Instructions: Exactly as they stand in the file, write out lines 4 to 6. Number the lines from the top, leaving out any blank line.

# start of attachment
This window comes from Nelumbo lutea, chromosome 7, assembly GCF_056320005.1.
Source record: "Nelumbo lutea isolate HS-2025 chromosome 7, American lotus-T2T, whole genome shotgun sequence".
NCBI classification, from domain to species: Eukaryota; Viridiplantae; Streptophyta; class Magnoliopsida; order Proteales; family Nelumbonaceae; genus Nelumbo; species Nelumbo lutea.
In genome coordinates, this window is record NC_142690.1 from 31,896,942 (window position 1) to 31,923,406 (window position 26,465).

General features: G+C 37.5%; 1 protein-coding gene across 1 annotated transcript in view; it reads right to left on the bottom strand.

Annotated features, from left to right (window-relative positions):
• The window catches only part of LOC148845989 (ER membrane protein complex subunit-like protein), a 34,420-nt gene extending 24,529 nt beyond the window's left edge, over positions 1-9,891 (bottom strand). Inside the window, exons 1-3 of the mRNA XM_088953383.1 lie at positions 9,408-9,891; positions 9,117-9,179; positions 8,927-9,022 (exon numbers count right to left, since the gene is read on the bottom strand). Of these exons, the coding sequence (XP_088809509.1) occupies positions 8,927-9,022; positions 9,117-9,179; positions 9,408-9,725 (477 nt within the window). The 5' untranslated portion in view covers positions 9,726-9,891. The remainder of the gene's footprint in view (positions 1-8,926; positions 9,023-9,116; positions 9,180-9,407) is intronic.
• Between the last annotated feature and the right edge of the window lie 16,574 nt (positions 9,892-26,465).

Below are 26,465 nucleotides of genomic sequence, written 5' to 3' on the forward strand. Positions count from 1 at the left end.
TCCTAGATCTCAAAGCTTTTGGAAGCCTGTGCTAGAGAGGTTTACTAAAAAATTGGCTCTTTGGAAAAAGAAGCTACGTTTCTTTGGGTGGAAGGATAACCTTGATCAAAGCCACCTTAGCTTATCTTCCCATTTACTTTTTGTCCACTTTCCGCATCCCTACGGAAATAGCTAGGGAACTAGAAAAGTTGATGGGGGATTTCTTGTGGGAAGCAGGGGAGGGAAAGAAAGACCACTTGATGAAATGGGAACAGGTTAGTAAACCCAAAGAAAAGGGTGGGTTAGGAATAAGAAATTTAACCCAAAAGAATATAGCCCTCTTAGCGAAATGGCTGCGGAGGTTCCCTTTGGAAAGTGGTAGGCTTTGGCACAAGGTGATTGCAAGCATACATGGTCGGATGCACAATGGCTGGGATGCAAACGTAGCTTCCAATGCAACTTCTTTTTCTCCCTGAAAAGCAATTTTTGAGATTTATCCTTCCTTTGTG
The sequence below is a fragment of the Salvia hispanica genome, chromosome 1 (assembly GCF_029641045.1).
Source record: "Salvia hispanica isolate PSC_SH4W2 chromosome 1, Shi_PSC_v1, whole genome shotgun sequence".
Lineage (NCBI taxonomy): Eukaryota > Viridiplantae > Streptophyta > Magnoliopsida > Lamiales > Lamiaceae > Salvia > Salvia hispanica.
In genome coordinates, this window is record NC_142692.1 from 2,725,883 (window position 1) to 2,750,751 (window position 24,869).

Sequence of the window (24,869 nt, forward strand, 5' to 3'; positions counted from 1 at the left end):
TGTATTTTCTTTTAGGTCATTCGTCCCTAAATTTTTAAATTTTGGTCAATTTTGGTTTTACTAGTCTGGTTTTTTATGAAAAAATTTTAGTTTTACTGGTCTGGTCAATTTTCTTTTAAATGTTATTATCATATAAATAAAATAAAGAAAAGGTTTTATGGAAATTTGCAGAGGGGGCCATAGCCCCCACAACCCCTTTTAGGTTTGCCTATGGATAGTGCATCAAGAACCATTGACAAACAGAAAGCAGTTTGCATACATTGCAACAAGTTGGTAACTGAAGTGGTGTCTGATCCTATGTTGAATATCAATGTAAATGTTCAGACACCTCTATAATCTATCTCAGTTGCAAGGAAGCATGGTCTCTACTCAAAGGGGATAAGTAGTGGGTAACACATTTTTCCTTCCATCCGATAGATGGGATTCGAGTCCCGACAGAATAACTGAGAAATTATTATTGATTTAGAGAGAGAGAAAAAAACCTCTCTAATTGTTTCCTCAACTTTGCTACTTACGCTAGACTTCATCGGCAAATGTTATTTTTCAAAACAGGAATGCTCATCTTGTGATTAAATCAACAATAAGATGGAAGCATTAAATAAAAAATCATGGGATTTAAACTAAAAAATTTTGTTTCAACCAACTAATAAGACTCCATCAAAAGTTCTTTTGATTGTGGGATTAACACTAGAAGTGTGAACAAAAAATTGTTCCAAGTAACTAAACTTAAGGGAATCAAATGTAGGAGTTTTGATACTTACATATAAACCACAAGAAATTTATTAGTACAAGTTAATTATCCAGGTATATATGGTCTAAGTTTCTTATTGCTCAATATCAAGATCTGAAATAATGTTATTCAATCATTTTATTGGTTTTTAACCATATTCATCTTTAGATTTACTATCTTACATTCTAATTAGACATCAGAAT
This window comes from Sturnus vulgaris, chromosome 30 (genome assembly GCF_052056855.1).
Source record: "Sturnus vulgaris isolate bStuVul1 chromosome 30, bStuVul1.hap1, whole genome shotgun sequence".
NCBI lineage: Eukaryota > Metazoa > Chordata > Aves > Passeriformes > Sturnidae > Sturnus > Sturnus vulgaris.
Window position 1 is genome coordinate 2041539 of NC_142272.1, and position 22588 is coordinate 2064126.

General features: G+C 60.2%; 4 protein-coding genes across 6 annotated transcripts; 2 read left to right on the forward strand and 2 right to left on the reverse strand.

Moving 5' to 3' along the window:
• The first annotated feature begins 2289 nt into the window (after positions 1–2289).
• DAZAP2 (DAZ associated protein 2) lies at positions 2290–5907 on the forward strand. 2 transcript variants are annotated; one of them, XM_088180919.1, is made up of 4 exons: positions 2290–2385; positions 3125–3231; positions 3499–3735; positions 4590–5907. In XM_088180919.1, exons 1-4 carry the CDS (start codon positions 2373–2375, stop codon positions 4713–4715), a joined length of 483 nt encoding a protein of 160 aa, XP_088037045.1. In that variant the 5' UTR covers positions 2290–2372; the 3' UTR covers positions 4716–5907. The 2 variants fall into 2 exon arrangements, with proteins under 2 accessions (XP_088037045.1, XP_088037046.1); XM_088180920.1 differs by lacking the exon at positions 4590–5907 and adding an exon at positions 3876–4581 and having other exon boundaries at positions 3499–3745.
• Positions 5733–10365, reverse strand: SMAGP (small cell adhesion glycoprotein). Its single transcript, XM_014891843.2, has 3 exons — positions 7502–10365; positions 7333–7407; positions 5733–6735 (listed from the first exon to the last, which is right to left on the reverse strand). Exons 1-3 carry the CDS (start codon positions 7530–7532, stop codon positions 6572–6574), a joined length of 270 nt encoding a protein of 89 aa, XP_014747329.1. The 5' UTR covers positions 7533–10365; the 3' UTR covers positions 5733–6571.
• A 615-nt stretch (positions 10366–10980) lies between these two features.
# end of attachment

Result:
In genome coordinates, this window is record NC_142690.1 from 31,896,942 (window position 1) to 31,923,406 (window position 26,465).

General features: G+C 37.5%; 1 protein-coding gene across 1 annotated transcript in view; it reads right to left on the bottom strand.

Annotated features, from left to right (window-relative positions):